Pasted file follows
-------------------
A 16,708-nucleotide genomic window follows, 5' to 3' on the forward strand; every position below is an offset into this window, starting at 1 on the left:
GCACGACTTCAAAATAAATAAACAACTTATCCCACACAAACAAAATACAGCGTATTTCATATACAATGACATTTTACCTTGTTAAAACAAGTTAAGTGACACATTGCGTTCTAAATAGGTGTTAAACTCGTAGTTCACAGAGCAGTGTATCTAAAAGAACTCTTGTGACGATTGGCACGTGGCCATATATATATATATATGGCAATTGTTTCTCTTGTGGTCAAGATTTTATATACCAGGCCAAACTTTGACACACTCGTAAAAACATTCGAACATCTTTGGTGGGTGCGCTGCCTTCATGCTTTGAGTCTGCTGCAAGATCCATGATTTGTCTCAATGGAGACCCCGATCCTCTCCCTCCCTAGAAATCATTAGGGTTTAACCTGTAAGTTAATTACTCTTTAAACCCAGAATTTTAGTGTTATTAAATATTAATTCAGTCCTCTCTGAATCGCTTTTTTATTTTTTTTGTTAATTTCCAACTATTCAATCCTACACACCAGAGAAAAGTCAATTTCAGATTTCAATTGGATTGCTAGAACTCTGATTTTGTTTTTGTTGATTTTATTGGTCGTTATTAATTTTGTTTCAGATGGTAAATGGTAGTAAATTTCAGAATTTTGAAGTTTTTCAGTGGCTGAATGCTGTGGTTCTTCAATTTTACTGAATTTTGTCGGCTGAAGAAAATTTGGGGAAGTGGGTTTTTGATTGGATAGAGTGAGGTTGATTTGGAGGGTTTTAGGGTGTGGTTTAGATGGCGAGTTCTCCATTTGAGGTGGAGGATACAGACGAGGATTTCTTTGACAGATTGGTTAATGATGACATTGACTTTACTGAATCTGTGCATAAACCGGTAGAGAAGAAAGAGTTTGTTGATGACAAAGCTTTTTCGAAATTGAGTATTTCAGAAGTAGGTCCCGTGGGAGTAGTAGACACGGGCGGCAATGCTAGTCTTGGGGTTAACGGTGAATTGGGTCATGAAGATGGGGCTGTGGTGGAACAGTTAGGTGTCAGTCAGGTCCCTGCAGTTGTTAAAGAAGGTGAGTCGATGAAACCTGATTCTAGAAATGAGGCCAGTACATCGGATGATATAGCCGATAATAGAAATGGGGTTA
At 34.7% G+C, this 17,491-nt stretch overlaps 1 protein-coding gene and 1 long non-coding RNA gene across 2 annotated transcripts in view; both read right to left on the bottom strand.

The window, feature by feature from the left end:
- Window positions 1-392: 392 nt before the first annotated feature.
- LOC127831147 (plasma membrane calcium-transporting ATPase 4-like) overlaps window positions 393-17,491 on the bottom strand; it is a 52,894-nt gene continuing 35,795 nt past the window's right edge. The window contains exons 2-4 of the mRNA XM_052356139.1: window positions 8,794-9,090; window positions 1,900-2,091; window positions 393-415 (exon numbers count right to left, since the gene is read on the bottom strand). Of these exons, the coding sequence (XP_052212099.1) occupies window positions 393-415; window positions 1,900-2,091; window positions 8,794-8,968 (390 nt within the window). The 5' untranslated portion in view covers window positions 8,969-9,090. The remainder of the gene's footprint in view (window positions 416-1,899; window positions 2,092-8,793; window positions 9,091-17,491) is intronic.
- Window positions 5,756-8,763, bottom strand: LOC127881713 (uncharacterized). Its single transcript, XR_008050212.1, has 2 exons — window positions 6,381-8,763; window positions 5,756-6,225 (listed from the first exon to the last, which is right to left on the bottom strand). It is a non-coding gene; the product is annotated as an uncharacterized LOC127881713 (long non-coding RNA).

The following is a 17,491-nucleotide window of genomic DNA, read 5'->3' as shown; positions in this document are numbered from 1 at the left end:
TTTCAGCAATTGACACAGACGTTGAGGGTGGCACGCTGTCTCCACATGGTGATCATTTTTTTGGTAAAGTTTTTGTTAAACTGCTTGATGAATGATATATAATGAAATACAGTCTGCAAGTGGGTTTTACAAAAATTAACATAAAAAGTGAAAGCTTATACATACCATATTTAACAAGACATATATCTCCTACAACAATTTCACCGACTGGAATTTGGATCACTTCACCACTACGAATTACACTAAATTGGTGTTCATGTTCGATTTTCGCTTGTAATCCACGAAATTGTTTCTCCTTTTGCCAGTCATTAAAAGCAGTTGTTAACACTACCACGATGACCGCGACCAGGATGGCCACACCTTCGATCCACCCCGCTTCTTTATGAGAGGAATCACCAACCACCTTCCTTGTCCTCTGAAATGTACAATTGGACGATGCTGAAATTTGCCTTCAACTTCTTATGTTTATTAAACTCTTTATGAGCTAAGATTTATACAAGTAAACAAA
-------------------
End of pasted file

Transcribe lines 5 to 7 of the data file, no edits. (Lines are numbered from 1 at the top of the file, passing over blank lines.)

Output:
- Window positions 1-392: 392 nt before the first annotated feature.
- LOC127831147 (plasma membrane calcium-transporting ATPase 4-like) overlaps window positions 393-17,491 on the bottom strand; it is a 52,894-nt gene continuing 35,795 nt past the window's right edge. The window contains exons 2-4 of the mRNA XM_052356139.1: window positions 8,794-9,090; window positions 1,900-2,091; window positions 393-415 (exon numbers count right to left, since the gene is read on the bottom strand). Of these exons, the coding sequence (XP_052212099.1) occupies window positions 393-415; window positions 1,900-2,091; window positions 8,794-8,968 (390 nt within the window). The 5' untranslated portion in view covers window positions 8,969-9,090. The remainder of the gene's footprint in view (window positions 416-1,899; window positions 2,092-8,793; window positions 9,091-17,491) is intronic.
- Window positions 5,756-8,763, bottom strand: LOC127881713 (uncharacterized). Its single transcript, XR_008050212.1, has 2 exons — window positions 6,381-8,763; window positions 5,756-6,225 (listed from the first exon to the last, which is right to left on the bottom strand). It is a non-coding gene; the product is annotated as an uncharacterized LOC127881713 (long non-coding RNA).